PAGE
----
Tuesday, 15 February 2011

What were we thinking?

If you have a spare hour, there is an audio recording of a recent lecture together with slides that is doing the rounds in the blogosphere. It can be seen here and the PowerPoint slides can be downloaded separately here.

Its thesis is a simple one - we are far too complacent and tolerant of the incredible damage that motor vehicles do; specifically, the number of people they kill every year. We have all read the numbers. Each year it is more people than were killed in the First World War. That is not to single out pedestrians and cyclists of course. It is not about those labels. It is the number of people killed overall, whether in or outside the car. After the attacks on the World Trade Centre on 11 September 2001, it was estimated that more people died in motor vehicle accidents than were killed in the attacks directly as a result of choosing to drive instead of flying.

In the 19th century, during the industrial revolution in England, life expectancy for certain areas was appallingly low - as low as 30 in places. It was because of the cholera that people suffered from living effectively in an open sewer. The details are in the lecture. In the 20th century, the big killer was tobacco smoke.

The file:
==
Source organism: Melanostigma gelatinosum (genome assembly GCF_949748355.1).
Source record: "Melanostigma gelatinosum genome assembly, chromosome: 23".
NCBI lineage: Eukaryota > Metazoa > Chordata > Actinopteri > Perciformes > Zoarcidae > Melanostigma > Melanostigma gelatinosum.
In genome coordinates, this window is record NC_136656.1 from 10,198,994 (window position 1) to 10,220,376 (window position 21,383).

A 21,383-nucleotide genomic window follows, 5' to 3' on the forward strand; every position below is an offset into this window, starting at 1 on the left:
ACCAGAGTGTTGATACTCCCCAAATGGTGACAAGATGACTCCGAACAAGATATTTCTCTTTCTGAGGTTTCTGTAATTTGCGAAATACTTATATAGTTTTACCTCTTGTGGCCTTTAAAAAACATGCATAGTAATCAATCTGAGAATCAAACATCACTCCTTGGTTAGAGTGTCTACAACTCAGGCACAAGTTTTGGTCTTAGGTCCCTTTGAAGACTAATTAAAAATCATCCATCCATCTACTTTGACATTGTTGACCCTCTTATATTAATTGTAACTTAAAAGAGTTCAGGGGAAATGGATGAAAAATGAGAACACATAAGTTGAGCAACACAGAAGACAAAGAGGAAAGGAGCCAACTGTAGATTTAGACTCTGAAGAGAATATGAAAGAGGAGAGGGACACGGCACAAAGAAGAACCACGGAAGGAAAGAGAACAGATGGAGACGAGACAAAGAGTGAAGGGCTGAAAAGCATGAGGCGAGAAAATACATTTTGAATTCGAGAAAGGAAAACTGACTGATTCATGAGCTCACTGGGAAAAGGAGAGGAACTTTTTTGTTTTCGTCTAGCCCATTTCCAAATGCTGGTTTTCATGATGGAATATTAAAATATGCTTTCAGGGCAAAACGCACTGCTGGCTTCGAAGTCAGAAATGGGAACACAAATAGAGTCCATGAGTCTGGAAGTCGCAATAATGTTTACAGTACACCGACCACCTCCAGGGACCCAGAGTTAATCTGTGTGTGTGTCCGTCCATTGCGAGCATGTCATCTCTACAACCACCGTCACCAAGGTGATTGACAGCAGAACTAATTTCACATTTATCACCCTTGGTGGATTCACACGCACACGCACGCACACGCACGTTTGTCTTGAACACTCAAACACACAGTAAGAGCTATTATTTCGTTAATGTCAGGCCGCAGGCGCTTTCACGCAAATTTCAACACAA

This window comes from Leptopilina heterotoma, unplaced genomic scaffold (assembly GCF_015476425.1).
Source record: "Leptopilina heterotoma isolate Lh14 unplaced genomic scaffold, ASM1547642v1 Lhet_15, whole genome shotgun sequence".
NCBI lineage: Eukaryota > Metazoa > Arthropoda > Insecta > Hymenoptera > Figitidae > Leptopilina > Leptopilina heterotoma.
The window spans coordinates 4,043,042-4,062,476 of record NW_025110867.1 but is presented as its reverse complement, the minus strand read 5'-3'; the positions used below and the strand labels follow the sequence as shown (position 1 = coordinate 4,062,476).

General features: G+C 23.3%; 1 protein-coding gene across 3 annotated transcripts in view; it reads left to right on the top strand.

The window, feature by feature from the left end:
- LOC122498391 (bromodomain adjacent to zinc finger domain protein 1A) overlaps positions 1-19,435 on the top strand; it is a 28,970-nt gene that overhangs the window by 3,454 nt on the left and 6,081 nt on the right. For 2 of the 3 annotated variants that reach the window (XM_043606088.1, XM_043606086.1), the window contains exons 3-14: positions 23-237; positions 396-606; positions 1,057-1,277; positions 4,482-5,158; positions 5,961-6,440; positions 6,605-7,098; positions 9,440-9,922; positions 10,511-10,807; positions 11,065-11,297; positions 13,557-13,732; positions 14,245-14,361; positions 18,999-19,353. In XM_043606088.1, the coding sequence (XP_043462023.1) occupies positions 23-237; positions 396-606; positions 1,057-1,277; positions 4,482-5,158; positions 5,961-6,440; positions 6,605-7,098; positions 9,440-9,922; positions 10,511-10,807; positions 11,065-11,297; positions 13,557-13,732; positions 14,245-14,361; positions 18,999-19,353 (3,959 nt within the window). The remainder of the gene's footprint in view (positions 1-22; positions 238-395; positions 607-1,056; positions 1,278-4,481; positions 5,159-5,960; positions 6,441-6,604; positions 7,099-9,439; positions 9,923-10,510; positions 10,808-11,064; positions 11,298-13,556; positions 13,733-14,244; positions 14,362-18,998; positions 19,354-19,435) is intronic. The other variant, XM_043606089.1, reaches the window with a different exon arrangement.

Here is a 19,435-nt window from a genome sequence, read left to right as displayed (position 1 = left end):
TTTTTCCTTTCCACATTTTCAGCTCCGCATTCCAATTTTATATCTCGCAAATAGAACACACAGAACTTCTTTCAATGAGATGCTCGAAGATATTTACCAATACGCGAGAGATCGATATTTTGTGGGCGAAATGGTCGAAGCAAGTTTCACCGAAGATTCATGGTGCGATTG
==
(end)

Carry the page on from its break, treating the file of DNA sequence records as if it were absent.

We now live in an age where clean water is available through a tap and we would not dream of asking people to live close to open sewers. Smoking is banned in pubs and restaurants, it is an offence for a person to smoke in their car when children are present and it is probably only a matter of time before it is completely banned in public places. The lecturer makes the following very valid point:

"If you had suggested in 1810, at the very start of the industrial revolution, that in a centuries time the open sewers would have been covered over, fresh water would be piped to houses, Individual latrines built for every property; they would have thought you mad.

If you had suggested too strongly in 1910, just before the First World War made cigarette smoking the national pass-time, that in a century most adults would no longer smoke and it might even be illegal to smoke in any public building; they might have certified you.

If you suggest in 2010 that within a century we will no longer live in towns and villages choked by cars, paving over gardens, even if all cars are electrically powered by batteries recharged from wind-farms; they might accuse you of taking a flight of fantasy."

On that last paragraph, I think it is only a matter of time.

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